The Front 9
A difficult opening hole with O.B. down the right side. Tee shot should favor the left side of the fairway due to the contour falling to the right. A mid iron second shot downhill to a raised green means accuracy and distance control is key to making par.
A long straightaway par 5 with a blind 2nd shot. A good tee shot is a must in order to avoid a lengthy thrid. Once in the fairway you’ll be faced with a long iron or fairway wood second depending on the wind in order to have a wedge third. Avoid going to the right as there is a creek to feast on a wayward approach. The green is guarded left by a bunker. A good birdie possibility here.
Short par 3 with O.B. on the left. Two bunkers front this narrow green. Miss long and bogey is certain.
A short dogleg left par 4 that requires accuracy both from the tee and with your approach. Anything from driver to a long iron can be used from the tee, but finding the fairway is a must to have a chance at birdie. A short iron or wedge is all that’s required after finding the fairway. Missing the green leaves a difficult up and down. O.B. guards the left side all the way to the green. The green is narrow and is guarded by two bunkers.
A short par 4 that requires an accurate tee shot but a more accurate 2nd to find this green. Played with a short iron, this green is protected in front by two bunkers. but O.B. looms close, some say to close. A new tee has been added across the pond making the second shot much more difficult.
The most difficult hole on the front nine. Due to its length and playing into the prevailing wind, sometimes this hole is unreachable in two shots. Finding the fairway is nearly a must in order to find this very raised green. O.B. runs down the right side and behind the green. Always plays 1-3 clubs longer than your approach yardage depending on the wind and the pin location.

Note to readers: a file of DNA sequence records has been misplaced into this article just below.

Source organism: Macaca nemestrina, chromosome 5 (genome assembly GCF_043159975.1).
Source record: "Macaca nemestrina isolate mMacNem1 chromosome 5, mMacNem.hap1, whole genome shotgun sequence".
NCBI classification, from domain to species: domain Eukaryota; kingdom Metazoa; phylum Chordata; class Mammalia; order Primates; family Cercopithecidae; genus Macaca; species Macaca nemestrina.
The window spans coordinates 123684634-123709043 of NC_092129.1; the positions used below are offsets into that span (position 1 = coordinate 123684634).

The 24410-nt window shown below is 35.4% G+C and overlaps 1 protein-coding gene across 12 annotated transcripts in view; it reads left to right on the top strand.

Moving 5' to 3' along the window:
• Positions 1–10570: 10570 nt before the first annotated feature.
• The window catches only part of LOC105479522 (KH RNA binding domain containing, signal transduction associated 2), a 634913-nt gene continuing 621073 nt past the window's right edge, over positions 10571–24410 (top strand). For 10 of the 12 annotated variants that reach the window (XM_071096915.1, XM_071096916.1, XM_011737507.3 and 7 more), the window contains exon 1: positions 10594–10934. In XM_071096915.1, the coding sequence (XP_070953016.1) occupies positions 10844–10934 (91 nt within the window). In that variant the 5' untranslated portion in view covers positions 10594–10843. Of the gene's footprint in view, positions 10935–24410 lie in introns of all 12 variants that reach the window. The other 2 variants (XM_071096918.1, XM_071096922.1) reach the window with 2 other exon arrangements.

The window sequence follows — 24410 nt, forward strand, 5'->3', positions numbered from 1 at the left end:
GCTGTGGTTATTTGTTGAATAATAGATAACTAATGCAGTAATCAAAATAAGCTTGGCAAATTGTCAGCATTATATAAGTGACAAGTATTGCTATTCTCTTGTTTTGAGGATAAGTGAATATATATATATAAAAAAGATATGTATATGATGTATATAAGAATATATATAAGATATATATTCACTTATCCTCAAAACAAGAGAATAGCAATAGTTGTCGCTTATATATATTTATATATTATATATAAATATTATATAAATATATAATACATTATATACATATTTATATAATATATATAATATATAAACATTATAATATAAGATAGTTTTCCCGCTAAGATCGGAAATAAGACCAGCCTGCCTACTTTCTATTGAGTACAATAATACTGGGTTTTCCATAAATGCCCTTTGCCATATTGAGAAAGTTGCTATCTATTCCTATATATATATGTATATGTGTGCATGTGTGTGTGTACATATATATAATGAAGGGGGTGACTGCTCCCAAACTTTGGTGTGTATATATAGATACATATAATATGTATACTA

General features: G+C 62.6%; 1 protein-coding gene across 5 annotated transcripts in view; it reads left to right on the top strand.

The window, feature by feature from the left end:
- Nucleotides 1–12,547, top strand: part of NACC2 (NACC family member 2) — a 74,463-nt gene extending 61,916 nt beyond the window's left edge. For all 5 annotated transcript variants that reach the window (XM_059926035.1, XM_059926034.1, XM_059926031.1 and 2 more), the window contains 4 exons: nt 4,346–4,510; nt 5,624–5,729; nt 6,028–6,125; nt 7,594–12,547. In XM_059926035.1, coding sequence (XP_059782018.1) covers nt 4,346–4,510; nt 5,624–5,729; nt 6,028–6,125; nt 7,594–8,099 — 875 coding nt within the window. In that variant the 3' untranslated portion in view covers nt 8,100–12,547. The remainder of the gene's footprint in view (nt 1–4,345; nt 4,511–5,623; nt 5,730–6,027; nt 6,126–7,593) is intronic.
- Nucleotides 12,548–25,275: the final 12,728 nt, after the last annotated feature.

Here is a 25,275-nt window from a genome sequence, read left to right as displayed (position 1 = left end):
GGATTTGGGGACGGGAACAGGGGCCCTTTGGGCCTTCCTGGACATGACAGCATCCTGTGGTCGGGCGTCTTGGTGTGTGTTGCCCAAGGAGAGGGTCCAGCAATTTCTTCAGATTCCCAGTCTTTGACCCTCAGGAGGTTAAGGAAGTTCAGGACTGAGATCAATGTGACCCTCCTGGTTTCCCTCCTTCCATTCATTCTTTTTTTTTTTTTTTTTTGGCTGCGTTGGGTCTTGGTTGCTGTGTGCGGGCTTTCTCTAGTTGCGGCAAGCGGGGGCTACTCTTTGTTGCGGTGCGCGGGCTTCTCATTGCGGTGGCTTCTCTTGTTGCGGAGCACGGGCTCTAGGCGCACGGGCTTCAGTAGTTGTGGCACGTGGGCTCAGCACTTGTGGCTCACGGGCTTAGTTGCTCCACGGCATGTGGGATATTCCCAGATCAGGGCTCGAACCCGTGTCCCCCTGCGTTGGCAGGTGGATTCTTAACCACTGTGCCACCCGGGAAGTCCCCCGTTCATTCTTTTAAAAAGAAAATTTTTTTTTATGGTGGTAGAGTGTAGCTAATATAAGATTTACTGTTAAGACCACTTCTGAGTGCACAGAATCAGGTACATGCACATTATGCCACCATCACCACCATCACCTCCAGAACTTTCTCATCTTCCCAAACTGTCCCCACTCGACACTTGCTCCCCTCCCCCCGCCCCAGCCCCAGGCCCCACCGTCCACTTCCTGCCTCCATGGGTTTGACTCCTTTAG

Another long par 5 playing again, into the wind. O.B. on the left all the way to the green. O.B. on the right for 300 yds. then heather to about 100 yds. Second shot is critical for a sharp incline beginning about 80 yds from the green will keep the third shot blind. Challenge this hill and miss left or right and you might be in the trees. the green is narrow and guarded in front by a bunker.
Signature hole of the front nine. Mid iron par 3 guarded by the bunkers and a pond in front of the green. Also played into the prevailing wind. Accuracy is a must for a chance at birdie.
Terrific finishing hole to the front nine. A long dogleg left up the hill to the clubhouse. The tee shot should be a slight draw to the dogleg to set up for a short to mid iron approach. Bunkers guard both sides of this large and severely sloping green. Do not be above the hole as your putt may roll off the green and leaving you scratching your head leading into the back nine.
The Back 9
Difficult par 3 downhill over water. Distance control is a premium.
Strategic par 5 that can be reached with a long iron if you can avoid all the trouble.
This is the golf pro’s favorite hole. A brand new elevated tee was recently added.
Subtle dogleg to the left par 4.
Did someone say fairway wood!!! This long par 3 has ruined many around especially if the wind is blowing. Picking the right club is key for a par.
Short uphill par 4. Watch out if the pin is back right. This position is small and 3-4 feet above the green.
Long dogleg left par 4 with trouble everywhere off the tee.
Usually a fairway wood is needed from the tee in order to stay short of the creek that crosses the fairway. A mid-iron second leaves a full wedge approach. Bunkers guard the green on three sides of this deep green.
Great finishing hole with a forced carry over water. Usually downwind, a half wedge to a chip is what’s left when using driver from the tee.